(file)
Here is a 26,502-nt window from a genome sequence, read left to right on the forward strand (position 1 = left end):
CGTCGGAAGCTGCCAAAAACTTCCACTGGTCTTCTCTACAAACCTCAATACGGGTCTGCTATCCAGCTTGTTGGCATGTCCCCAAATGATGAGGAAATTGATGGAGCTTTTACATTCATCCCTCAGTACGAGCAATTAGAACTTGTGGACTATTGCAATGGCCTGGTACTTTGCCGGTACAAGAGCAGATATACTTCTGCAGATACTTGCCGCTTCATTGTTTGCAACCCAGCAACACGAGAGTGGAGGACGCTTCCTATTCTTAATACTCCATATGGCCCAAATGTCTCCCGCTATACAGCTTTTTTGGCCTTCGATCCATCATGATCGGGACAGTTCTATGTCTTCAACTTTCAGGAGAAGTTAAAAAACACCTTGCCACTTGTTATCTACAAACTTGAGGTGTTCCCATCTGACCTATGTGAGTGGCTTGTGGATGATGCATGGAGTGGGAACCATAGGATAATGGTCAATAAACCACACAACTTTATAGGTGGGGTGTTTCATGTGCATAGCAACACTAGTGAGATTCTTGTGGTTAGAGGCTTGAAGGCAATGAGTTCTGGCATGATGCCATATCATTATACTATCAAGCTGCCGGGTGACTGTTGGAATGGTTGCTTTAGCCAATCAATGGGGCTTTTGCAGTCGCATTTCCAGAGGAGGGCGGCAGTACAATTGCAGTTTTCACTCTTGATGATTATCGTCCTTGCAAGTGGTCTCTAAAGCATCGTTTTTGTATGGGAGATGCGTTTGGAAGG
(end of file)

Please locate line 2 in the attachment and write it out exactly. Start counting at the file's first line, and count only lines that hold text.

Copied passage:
CGTCGGAAGCTGCCAAAAACTTCCACTGGTCTTCTCTACAAACCTCAATACGGGTCTGCTATCCAGCTTGTTGGCATGTCCCCAAATGATGAGGAAATTGATGGAGCTTTTACATTCATCCCTCAGTACGAGCAATTAGAACTTGTGGACTATTGCAATGGCCTGGTACTTTGCCGGTACAAGAGCAGATATACTTCTGCAGATACTTGCCGCTTCATTGTTTGCAACCCAGCAACACGAGAGTGGAGGACGCTTCCTATTCTTAATACTCCATATGGCCCAAATGTCTCCCGCTATACAGCTTTTTTGGCCTTCGATCCATCATGATCGGGACAGTTCTATGTCTTCAACTTTCAGGAGAAGTTAAAAAACACCTTGCCACTTGTTATCTACAAACTTGAGGTGTTCCCATCTGACCTATGTGAGTGGCTTGTGGATGATGCATGGAGTGGGAACCATAGGATAATGGTCAATAAACCACACAACTTTATAGGTGGGGTGTTTCATGTGCATAGCAACACTAGTGAGATTCTTGTGGTTAGAGGCTTGAAGGCAATGAGTTCTGGCATGATGCCATATCATTATACTATCAAGCTGCCGGGTGACTGTTGGAATGGTTGCTTTAGCCAATCAATGGGGCTTTTGCAGTCGCATTTCCAGAGGAGGGCGGCAGTACAATTGCAGTTTTCACTCTTGATGATTATCGTCCTTGCAAGTGGTCTCTAAAGCATCGTTTTTGTATGGGAGATGCGTTTGGAAGG